An Ode To Winged Marvels

It’s not a Boeing 777. Most agree raptors are regal and lofty. Ornithologist revere them. However, a recent, unanticipated playlet by the inimitable humming bird, reminded this writer of this winged marvel’s uniqueness, shrouded in mystery. It transcended banality. Darting capriciously, nectar savvy, with the hum of it’s wings, was a poignant schema of the awe of Creation. Who can plumb the depths of this creature? The humming bird, and other winged creatures, are designed to do what they do; living wedges, perfectly shaped to cleave the atmosphere in flight. Michelangelo’s sketches reveal he took note of this design.

With the aid of a Canon stop action camera, one can observe this marvelous, tiny creature flap its wings, in a figure eight pattern, at a rate of nearly eighty times per second. To hover, it reduces that rate to about fifteen per second. Perhaps it inspired Igor Sikorsky. Humming birds call it “hover drive.“ An unsurpassed mystery. Veiled in creative design, birds are equipped to resist the law of gravity, able to live by their very nature in their environs, which tolerate men for only hours, and then, as we observe tragically, often exacting the penalty of death for his intrusion into their realm.

There’s no stronger evidence of creative design than the “American dipper,” or ouzel, a bird peculiar to the Pacific Coast. A stocky grey bird, with a brown tinged head, smallish, only about 16 cm long. This species, like other “dippers,” has an extra eye-lid, called a “nictitating membrane,” that enables it to see underwater, and it has scales that closes its nostrils when submerged. According to ornithologists, the ouzel is the most buoyant of birds. They float on water surfaces like “grease,” appearing to ride atop the water, rather than partially submerged, as the goose or duck. One observer recorded that it behaves like both a leaden sinker, and a feather on water. It can suddenly, from a position of floating like fog on the surface, impossibly sinking to the bottom, calmly walking about on the bottom, as though it was an anchor of iron, rather than flesh and bones.

When the feeding ouzel has filled its beak, it surfaces, wades out to the nearest bank, shakes itself, swallows its mouthful of food, and quickly reverts to floating calmly again, on the surface of the moving stream. How’s this amazing conduct possible? It possess specific equipment, which argues for specific creation. This amazing bird has a special muscular apparatus that instantly exhausts the air from its body, and gives it the light weight required to sink in swift water, and to remain down. A flying, feathered submarine with legs. A three world creature. Air, land and water.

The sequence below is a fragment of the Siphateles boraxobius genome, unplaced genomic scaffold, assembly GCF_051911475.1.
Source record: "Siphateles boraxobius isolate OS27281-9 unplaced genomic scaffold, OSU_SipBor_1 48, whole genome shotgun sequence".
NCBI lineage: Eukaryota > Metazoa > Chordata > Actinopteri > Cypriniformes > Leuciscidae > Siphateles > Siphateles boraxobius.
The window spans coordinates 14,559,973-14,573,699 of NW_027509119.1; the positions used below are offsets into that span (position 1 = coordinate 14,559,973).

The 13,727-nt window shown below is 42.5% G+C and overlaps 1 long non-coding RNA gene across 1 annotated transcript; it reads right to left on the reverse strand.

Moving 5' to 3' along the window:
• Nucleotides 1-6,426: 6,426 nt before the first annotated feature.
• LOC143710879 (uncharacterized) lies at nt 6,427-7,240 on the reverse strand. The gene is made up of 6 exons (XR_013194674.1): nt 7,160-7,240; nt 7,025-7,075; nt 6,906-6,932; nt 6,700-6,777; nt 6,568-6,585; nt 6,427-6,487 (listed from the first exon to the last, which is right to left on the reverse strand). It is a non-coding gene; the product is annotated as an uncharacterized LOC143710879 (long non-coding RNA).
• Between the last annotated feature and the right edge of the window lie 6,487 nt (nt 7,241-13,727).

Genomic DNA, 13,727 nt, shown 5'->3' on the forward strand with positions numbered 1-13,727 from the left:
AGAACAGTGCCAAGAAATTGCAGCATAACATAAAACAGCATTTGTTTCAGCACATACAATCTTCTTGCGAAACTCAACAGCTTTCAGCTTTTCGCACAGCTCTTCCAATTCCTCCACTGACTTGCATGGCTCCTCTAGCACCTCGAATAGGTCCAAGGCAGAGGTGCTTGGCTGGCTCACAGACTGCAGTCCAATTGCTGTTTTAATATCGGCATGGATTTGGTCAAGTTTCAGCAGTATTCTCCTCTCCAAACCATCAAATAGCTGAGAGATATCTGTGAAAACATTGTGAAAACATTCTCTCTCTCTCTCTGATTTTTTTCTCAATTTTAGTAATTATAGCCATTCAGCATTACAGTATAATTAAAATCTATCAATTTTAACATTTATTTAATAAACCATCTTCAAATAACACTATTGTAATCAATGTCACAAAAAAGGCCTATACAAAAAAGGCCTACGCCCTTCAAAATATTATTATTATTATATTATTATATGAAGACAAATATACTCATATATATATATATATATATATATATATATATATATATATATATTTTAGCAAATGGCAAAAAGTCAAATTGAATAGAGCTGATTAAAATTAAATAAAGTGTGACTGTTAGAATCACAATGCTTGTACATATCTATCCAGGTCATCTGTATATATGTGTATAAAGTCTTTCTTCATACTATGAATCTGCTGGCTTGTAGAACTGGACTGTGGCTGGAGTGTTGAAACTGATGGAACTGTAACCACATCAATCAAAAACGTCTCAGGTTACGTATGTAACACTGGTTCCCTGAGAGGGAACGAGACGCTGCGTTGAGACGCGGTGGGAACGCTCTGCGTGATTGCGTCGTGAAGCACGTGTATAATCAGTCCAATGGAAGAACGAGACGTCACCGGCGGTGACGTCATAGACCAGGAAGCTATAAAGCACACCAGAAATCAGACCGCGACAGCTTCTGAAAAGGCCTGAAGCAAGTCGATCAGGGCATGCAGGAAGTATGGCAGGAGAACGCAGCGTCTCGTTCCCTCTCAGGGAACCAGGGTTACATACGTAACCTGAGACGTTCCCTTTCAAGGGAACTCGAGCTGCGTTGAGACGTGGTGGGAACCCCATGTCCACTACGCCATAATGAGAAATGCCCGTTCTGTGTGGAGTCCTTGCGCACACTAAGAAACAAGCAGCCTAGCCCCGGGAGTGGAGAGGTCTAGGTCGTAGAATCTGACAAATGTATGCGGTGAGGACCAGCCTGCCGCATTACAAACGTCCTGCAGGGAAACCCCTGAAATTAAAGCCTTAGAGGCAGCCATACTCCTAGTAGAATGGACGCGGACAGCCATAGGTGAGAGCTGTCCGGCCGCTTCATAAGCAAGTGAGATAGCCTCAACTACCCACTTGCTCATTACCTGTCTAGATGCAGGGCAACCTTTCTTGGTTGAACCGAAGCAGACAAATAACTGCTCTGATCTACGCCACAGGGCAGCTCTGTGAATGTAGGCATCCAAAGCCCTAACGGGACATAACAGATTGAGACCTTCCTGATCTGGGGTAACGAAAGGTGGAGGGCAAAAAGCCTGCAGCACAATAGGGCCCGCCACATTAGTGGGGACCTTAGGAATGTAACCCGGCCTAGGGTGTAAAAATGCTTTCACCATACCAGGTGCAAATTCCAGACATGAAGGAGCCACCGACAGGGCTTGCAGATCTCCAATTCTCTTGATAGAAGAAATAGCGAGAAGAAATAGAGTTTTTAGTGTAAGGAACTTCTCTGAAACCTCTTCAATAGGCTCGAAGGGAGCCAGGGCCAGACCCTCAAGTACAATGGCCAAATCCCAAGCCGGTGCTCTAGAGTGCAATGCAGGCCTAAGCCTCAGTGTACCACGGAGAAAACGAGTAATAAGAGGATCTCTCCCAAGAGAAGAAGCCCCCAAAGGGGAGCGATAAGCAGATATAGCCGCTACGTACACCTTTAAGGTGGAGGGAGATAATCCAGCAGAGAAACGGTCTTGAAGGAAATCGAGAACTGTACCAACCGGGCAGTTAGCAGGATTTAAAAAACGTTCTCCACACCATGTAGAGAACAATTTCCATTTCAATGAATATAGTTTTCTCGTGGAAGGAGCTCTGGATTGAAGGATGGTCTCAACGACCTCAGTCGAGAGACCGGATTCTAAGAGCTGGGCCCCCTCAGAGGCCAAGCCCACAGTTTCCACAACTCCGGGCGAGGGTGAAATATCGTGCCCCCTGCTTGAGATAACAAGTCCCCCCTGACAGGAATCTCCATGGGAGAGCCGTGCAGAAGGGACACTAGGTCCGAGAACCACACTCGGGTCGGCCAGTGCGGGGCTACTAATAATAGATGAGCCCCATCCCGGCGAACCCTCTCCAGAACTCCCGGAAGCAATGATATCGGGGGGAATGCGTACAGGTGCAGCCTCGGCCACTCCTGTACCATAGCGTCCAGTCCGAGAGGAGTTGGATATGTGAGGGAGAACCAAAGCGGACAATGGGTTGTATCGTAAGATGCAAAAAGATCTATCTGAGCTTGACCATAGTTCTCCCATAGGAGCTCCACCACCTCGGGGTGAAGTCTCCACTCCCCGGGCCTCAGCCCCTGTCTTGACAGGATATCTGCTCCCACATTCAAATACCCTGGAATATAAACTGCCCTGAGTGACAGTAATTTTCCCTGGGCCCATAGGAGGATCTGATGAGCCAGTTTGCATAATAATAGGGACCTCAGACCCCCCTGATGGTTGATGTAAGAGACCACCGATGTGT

As the bird navigates to the bank, and fills its body again with air, it instantly regains the formerly lost buoyancy, and floats away on the stream as before. To float like a cork, or sink like a stone, at will, requires what the late 20th Century, creationist advocate, Harry Rimmer, described, “A design that is at present, past the ability of man, and no human could design or conceive such a creature as the ouzel!” Staunch evolutionists contend it “evolved.” If these traits are not divinely imparted, who taught the first ouzel?

Mortals make much of the human visage. We ascribe attributes like, “stunningly beautiful,” or “homely.” However, in the world of birds, we discover that the face and multiplicity of its structure, is designed for a specific purpose. For example, how could the toucan crack a nut, if it had the face like a canary? Or conversely, how could the canary pick up the minute seed that constitutes its diet, if it had a face like a toucan? The pelican, described as “nature’s best fisherman,” has at birth, not only a “fish net” for a face, but a pouch to hold its catch. Amazing design?

Consider the plight of the chicken, unlike the duck, that picks up seeds, scraps, bugs and worms on dry land. However, a duck must descend to the bottom of the pond, and dredge its food from the mud and muck on the floor of the environment it’s born to love. The duck, is most miserable away from the water, and the chicken would perish in the water, if both were not designed for their separate spheres of dwelling. If the chicken had the bill of a duck, it would surely perish. God’s design was just what each winged creature needed, made “after its own kind.” Even the feet of winged creatures argue for intelligent design. The chicken would be awkwardly handicapped with webbed feet. The eagle or hawk’s claws, designed to hold struggling prey, would go hungry with webbed feet. The eagle beak‘s designed for carnivorous appetite. “No duck bill, please!”

What about the mud-hen, and coot, long-legged, short winged, which is a frequenter of swamplands? It requires navigation on both land and water for food. For swimming, pleaded James Audubon, it needed some sort of webs, yet it feeds on the land, it would be unable to run or scratch if it had the webs of the duck. Dilemma? To fit this bird, God gave the American coot, webs that fold tightly around is toes, when it walks around on the land. Thus, it’s able to scratch and run like the chicken. When it retreats to the water, its webs automatically unfold, and it’s able to swim as no chicken ever could. It’s neither duck or chicken. It’s exactly what He designed it to be.

Indisputably, winged creatures are magnificent. However, Jesus declared, “Do not fear; you are more valuable than many sparrows.” Good news for we mortals. Ornithologically speaking, how does the canary maintain equilibrium to unceasingly perch, awake or sleeping, yet never fall? Fortuitous beneficence? Or, was it the Grand Designer? We can agree, “They brighten our existence.” What do you think?

Mike Pyatt’s a Natrona County resident. His email’s roderickstj@yahoo.com

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